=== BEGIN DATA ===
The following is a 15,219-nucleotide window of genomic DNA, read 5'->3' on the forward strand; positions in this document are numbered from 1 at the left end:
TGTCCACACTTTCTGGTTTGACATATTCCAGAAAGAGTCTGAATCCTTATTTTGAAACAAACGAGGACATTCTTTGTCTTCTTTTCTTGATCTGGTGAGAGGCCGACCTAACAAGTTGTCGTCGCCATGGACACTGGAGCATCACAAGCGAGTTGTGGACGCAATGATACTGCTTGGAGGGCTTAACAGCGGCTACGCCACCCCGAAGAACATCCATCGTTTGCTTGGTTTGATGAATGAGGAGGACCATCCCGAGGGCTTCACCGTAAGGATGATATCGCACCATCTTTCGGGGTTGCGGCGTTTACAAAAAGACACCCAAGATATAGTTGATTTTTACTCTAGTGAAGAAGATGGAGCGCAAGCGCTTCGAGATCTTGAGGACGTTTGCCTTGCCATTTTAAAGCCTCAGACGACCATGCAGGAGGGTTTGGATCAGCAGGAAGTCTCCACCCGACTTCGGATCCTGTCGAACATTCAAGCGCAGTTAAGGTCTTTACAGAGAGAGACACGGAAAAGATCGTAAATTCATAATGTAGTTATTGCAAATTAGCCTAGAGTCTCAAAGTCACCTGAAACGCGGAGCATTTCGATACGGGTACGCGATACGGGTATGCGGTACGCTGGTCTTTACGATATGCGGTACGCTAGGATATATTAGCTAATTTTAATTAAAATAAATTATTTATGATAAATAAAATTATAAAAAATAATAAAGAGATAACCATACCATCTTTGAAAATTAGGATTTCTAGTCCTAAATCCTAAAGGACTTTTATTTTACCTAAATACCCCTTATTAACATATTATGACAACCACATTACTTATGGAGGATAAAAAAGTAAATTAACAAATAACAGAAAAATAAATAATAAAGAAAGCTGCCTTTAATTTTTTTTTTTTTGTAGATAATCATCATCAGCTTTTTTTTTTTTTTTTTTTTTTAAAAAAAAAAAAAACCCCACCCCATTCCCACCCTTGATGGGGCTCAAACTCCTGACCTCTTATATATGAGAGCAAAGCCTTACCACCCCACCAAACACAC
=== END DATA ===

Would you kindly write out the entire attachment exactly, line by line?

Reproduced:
The following is a 15,219-nucleotide window of genomic DNA, read 5'->3' on the forward strand; positions in this document are numbered from 1 at the left end:
TGTCCACACTTTCTGGTTTGACATATTCCAGAAAGAGTCTGAATCCTTATTTTGAAACAAACGAGGACATTCTTTGTCTTCTTTTCTTGATCTGGTGAGAGGCCGACCTAACAAGTTGTCGTCGCCATGGACACTGGAGCATCACAAGCGAGTTGTGGACGCAATGATACTGCTTGGAGGGCTTAACAGCGGCTACGCCACCCCGAAGAACATCCATCGTTTGCTTGGTTTGATGAATGAGGAGGACCATCCCGAGGGCTTCACCGTAAGGATGATATCGCACCATCTTTCGGGGTTGCGGCGTTTACAAAAAGACACCCAAGATATAGTTGATTTTTACTCTAGTGAAGAAGATGGAGCGCAAGCGCTTCGAGATCTTGAGGACGTTTGCCTTGCCATTTTAAAGCCTCAGACGACCATGCAGGAGGGTTTGGATCAGCAGGAAGTCTCCACCCGACTTCGGATCCTGTCGAACATTCAAGCGCAGTTAAGGTCTTTACAGAGAGAGACACGGAAAAGATCGTAAATTCATAATGTAGTTATTGCAAATTAGCCTAGAGTCTCAAAGTCACCTGAAACGCGGAGCATTTCGATACGGGTACGCGATACGGGTATGCGGTACGCTGGTCTTTACGATATGCGGTACGCTAGGATATATTAGCTAATTTTAATTAAAATAAATTATTTATGATAAATAAAATTATAAAAAATAATAAAGAGATAACCATACCATCTTTGAAAATTAGGATTTCTAGTCCTAAATCCTAAAGGACTTTTATTTTACCTAAATACCCCTTATTAACATATTATGACAACCACATTACTTATGGAGGATAAAAAAGTAAATTAACAAATAACAGAAAAATAAATAATAAAGAAAGCTGCCTTTAATTTTTTTTTTTTTGTAGATAATCATCATCAGCTTTTTTTTTTTTTTTTTTTTTTAAAAAAAAAAAAAACCCCACCCCATTCCCACCCTTGATGGGGCTCAAACTCCTGACCTCTTATATATGAGAGCAAAGCCTTACCACCCCACCAAACACAC